I’m curious to hear more about your criticisms of Boaler. I don’t know enough about Boaler’s work to be critical, apart from the obvious concerns about the faddish nature of its current prominence. But, yes, it is definitely a different, more immediate kind of impact, though it may not be as long-lasting.

          Ben · May 18, 2016 at 2:00 pm

          I hear your point abut Wolfram. I tend to see the push for more CS as an addition to the curriculum and distinct from Wolfram’s ideas about modelling and replacing the computation pieces of the curriculum. I.e. code.org and others want to add on something new to the core subjects. For me the hard line is when math classes start to shift in larger numbers. For example the experiment with integrated math in the 80-90’s is the type of change I refer to or the shifts due to the common core in topic presentation and the year they are done. I don’t see that *yet* from this school of thought. I’m certainly willing to be proven wrong.

          Leaving Hacker’s credentials and personality aside, I find his criticism of the current H.S. pathway and the push for different options to still be interesting. He may not have the right solution but I think he has identified a real problem (and he’s not the first to go down this path). Having now listened to the entire podcast I think Strogatz would agree. I’d be interested in a discrete math pathway for instance post algebra.

          re:Boaler Concretely: she played a role in removed 8th grade Algebra as an option for all of SFUSD. I find that while I agree with maybe 60% of her ideas, the other portion feels like she starts with the goal of Equity and then strains all evidence to support it. Her current use of cognitive psychology research is bizarre. So she downplays differences in current ability with talk of growth mindset. Tracking is terrible even for upper track students (without much evidence to show why). Complex Instruction must be used to be disrupt hierarchies etc. While I also worry that tracking can be misapplied and there’s reasonable research on self-esteem effects I also feel like we need to meet kids where they are at and not artificially slow down their pathways if they’re ready to move forward. There’s been a whole body of research on outcomes for compaction/acceleration showing they are effective.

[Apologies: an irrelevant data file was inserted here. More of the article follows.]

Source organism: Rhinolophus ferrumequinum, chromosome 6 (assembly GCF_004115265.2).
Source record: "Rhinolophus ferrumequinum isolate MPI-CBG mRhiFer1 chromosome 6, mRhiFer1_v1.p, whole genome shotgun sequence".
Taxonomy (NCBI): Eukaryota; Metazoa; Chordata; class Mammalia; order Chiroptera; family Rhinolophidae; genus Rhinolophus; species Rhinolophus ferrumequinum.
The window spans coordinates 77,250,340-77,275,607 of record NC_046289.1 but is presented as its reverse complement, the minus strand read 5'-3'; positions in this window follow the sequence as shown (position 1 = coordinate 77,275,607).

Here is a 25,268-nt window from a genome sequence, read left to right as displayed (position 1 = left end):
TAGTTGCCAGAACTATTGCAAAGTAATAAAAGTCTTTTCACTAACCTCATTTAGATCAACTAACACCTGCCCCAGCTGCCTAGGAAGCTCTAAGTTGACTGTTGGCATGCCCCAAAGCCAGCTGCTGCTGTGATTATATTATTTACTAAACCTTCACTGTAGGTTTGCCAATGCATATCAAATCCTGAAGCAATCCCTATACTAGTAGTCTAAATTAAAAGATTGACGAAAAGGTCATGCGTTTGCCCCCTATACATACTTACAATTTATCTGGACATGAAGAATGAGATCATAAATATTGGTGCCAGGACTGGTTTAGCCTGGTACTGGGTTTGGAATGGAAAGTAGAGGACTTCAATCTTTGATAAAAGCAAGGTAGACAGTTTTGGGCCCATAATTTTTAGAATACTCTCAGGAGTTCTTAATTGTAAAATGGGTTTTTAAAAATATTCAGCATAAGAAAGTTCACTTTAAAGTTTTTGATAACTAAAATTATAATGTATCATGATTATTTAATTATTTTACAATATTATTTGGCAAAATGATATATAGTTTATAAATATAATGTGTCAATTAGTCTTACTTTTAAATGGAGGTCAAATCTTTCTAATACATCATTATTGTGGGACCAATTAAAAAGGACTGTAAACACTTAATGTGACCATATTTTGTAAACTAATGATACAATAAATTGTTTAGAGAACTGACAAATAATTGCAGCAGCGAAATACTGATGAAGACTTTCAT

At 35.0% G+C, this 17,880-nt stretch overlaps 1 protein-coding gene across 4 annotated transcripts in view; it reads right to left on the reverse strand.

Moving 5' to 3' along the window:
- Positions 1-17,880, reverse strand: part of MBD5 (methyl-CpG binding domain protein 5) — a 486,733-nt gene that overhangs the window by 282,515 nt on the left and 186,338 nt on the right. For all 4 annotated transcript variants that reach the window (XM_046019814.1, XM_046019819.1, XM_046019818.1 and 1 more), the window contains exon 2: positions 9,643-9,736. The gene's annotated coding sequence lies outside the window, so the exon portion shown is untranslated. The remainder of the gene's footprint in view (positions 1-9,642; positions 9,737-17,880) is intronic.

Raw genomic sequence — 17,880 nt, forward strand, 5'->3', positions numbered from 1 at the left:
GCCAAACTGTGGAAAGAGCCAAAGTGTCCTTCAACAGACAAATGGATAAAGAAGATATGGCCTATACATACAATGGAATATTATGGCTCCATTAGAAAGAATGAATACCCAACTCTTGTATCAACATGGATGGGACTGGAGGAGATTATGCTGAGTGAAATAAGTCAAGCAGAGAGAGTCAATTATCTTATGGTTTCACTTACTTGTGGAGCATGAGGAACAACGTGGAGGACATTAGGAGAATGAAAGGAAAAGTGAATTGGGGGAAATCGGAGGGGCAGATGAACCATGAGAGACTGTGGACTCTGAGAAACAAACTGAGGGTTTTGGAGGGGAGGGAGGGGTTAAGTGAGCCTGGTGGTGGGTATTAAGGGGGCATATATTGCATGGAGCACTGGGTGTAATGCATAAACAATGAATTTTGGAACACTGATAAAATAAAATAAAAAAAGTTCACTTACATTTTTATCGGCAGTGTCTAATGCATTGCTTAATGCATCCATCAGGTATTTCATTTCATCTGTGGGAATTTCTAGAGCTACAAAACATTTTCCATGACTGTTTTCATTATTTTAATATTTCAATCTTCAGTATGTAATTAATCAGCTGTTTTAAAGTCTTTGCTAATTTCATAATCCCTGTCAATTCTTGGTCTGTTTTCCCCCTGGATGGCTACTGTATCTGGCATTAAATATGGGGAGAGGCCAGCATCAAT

MrHonner · May 18, 2016 at 6:46 pm

            Thanks for expanding your thoughts. I’m only superficially aware of some of what you are talking about here regarding Boaler, so I appreciate getting a little more depth on the issues.

            For the record, I don’t think Wolfram is *behind* CS for All, but his ideas seem to be finding their way into it (which, frankly, is probably a good thing).

            I agree with much of what Strogatz has to say on the matter, and in particular, I appreciate that someone with actual knowledge of mathematics and math teaching is bringing them to the fore. As I mentioned in my essay, there are serious questions to be addressed here. My hope is that knowledgeable people lead the conversation on them.